The media release below was posted by the Justice Centre for Constitutional Reforms on August 10, 2022
The Justice Centre today released a new Report on the real and growing threat of digital ID technologies in Canada. This report, entitled Canada’s Road to Beijing, outlines the Chinese Communist Party’s use of Digital ID technologies to suppress freedom in China, cautions Canadians about the immediate and increasing threat of government use of these technologies, and shows how they could impact Charter-protected rights and freedoms.
Digital ID and digital currency technologies are hardly novel, having been extensively developed and implemented in the People’s Republic of China under the Chinese Communist Party (CPC) since 2009. There, these technologies have armed the CPC to ‘blacklist’ and segregate Chinese (and even Canadian) citizens for criminal behavior, for disseminating controversial beliefs, for holding religious gatherings, for having too many children, and even for purchasing too many video games.
This report draws attention to the parallels between the uses of digital ID technologies in China and Canada. We conclude that the parallels are uncomfortably close. While it is true that these digital technologies promise greater efficiency and accessibility, we caution that they pose a significant (but overlooked) threat to Charter rights and freedoms. These technologies equip our governments to track the financial and physical behaviors of Canadians, and, in certain alarming cases, to penalize Canadians for exercising their Charter-protected rights and freedoms. Digital ID allow governments to know where you go, what you buy, and how you spend your money.
It recently came to light that, in 2020, the Government of Canada secretly authorized the surveillance of 33 million Canadian-based smartphones in order to determine whether their users had been complying with Covid mobility restrictions. In 2021, Canadian governments required citizens to present digital proof of vaccination in order to participate in many spheres of public and private life. (For example, Albertans needed a QR code just to go to a restaurant or movie theatre.) In 2022, the Federal Government tracked and froze the bank accounts of more than 200 Freedom Convoy supporters and associates, with no opportunity for appeal or objection. Such interventions have been made possible by the quiet proliferation of digital tracking technologies across Canada in the last decade.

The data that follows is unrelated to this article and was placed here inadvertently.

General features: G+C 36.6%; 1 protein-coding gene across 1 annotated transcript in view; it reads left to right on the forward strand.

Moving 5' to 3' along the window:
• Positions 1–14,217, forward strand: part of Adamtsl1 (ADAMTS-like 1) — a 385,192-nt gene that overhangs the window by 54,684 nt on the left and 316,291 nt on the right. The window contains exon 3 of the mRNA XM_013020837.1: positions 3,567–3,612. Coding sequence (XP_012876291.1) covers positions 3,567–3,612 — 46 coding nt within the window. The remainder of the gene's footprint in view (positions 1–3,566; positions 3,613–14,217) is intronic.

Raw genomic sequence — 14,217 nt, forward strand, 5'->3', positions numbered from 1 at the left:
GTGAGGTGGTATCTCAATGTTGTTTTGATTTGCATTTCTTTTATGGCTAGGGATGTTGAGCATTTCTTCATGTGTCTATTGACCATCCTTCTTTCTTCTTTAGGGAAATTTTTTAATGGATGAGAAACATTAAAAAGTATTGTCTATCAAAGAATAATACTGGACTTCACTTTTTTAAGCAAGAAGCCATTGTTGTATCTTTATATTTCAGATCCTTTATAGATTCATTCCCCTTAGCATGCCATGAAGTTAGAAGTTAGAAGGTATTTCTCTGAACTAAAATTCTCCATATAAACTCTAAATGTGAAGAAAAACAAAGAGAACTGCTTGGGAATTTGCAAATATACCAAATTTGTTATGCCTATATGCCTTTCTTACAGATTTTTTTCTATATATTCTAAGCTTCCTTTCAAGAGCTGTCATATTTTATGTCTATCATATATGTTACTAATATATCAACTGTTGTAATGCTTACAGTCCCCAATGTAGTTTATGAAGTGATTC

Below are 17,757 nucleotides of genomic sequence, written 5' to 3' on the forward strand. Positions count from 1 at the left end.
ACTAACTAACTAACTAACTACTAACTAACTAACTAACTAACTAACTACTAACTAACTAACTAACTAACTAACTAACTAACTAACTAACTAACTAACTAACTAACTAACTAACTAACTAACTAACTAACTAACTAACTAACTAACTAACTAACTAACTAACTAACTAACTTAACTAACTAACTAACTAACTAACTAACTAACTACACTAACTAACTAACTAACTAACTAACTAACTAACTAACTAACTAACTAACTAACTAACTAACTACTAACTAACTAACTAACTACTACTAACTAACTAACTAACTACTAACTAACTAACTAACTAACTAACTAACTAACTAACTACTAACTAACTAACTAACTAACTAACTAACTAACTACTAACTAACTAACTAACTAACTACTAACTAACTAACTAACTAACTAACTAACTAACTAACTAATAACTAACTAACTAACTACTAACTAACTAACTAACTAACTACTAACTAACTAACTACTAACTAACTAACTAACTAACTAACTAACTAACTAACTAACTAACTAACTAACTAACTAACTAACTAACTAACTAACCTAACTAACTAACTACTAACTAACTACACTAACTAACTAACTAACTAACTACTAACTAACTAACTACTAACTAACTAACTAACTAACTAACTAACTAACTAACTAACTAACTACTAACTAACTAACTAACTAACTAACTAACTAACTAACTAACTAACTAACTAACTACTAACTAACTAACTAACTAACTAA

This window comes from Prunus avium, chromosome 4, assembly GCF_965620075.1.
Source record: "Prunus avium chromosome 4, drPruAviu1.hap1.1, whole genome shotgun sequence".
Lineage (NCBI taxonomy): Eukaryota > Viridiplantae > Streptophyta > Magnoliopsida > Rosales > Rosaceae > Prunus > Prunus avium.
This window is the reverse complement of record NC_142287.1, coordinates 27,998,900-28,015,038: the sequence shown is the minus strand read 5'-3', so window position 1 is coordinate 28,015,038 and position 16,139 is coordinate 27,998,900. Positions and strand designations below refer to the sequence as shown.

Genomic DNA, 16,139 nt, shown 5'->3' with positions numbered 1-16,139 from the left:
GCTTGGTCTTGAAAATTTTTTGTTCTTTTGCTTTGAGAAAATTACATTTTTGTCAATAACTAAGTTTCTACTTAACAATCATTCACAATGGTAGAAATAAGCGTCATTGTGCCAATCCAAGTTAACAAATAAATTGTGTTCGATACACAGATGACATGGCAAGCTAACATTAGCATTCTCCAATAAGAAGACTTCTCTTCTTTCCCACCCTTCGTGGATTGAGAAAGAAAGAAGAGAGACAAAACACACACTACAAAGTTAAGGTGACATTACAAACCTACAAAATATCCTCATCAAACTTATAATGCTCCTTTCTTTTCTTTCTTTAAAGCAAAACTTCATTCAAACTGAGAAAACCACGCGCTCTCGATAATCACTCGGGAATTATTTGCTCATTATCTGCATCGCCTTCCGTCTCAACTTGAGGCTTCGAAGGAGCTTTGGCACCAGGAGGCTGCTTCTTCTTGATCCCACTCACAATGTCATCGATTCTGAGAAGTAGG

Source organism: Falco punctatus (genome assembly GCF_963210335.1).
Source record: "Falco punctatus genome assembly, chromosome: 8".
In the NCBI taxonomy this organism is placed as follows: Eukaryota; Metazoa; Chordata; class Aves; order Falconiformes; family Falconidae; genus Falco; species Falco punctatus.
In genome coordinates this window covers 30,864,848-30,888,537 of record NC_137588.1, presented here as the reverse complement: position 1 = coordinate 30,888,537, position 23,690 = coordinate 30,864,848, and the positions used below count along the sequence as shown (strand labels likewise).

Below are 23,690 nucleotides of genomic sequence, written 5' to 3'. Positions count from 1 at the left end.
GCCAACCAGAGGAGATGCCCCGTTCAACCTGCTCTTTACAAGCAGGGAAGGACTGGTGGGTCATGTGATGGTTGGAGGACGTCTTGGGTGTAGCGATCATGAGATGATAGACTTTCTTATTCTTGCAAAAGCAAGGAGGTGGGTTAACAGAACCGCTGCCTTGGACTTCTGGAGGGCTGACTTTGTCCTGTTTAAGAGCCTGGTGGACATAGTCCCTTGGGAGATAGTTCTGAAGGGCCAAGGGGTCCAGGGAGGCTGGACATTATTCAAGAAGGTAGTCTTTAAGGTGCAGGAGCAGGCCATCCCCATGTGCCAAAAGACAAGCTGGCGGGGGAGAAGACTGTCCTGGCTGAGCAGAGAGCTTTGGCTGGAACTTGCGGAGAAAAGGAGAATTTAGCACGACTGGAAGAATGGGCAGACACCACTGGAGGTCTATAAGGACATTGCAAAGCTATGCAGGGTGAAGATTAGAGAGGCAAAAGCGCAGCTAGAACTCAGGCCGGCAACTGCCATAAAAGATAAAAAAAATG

These technologies are already being used, to varying degrees, in B.C., Alberta, Ontario, and Quebec. The Atlantic provinces and Saskatchewan are now testing and developing these technologies for future implementation, and governments seem to want more. Right now, there are talks of developing a national digital ID, which would be required to access the more than 270 online Government of Canada services and programs. The Government of Canada website describes this technology as “One ID to rule them all.”
“It’s kind of like being invited to a really exciting party. Just make sure to bring some (digital) ID,” states the website.
“What Canadians need today is not more unmitigated government access to private information but, instead, a renewed commitment to Charter rights and freedoms. We are on the road to Beijing, and Canadians should be apprehensive,” says lawyer John Carpay, President of the Justice Centre.
“Things are moving fast, and Canadians should be very concerned that a free and democratic society is quickly headed towards a society where citizens can be cancelled by the government with the flick of a switch,” warns Mr. Carpay.